“It’s not the pieces, it’s the puzzle.”-Gump

“Research doesn’t teach us anything, it confirms what we already know.”


There are 2 ways to process information:

The researcher model:

the particular, which requires rote memorization and we forget. We try to remember what we learned about X. Statistics is an example. People get caught up on studies, which contradict themselves all of the time, because they haven’t developed their inherent natural ability to intuit and trust their own thinking processes. In school we are taught subjects in isolation, we do not learn how to synthesize all of the information into one unifying whole. Didactic (the scholastic model) was developed in the 13th century by Thomas Aquinas, who developed the university educational system, it’s flawed! 

The theorist:

the universal/metaphorical, which fits new information into an existing integrated critical thinking apparatus, for instantaneous comprehension. Goethe, who has mentored (through his works) the greatest minds since his own, taught integration and synthesis, not the particular and the specific.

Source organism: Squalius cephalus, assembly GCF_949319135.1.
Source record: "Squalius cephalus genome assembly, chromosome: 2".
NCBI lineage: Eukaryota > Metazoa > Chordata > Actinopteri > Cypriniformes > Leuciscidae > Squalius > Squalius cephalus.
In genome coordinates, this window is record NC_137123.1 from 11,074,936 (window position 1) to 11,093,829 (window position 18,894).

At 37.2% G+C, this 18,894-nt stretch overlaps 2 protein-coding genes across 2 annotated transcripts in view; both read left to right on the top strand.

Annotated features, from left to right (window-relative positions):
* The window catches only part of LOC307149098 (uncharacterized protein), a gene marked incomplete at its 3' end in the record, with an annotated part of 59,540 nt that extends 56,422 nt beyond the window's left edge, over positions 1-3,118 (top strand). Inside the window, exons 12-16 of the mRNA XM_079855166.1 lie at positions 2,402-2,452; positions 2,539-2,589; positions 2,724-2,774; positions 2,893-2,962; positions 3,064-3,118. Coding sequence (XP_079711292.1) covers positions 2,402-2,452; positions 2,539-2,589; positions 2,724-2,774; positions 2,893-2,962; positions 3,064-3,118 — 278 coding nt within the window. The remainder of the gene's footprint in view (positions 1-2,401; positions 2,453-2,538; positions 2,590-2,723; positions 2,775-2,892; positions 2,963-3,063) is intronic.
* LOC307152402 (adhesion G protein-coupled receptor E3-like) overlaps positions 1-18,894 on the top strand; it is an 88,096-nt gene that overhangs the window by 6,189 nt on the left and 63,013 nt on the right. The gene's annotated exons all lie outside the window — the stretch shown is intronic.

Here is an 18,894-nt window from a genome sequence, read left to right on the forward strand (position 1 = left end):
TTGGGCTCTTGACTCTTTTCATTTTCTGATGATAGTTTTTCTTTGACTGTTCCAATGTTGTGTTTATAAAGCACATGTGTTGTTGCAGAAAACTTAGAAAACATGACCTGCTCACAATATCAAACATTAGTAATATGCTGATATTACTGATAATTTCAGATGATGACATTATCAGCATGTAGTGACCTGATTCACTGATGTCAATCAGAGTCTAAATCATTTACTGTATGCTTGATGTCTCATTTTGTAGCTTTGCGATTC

Einstein put the pieces together that genius specialists discovered (Gauss, Planck, Maxwell, Hilbert, Hamilton, Cantor, etc..), he was domain general (he saw the puzzle), they were domain specific (they discovered the pieces). Many of the specialists would score higher on IQ tests than Einstein, but only he saw where the next piece fit together. It’s a skill and a way of viewing things, not necessarily genetic.

My educational theory focuses on the second mode (Theorist), not remembering facts and what we know or taught, but learning how to think. By studying the most fundamental things, like how the universe came to be, human nature, nature and systems, we can all easily intuit the puzzle and not get caught up on the pieces, that seem to befuddle so many.

There is a physical example for every abstract mental process. It’s all about understanding the systems in which we are all bathed in. When we learn how to think, we can think for ourselves, and it’s fun! 

Trusting in our ability to synthesize information provides us with enormous amounts of confidence and allows us to think in metaphors naturally. We no longer wonder how did he do it, we think I see how he came to that understanding.

Dr. Anthony J. Newkirk

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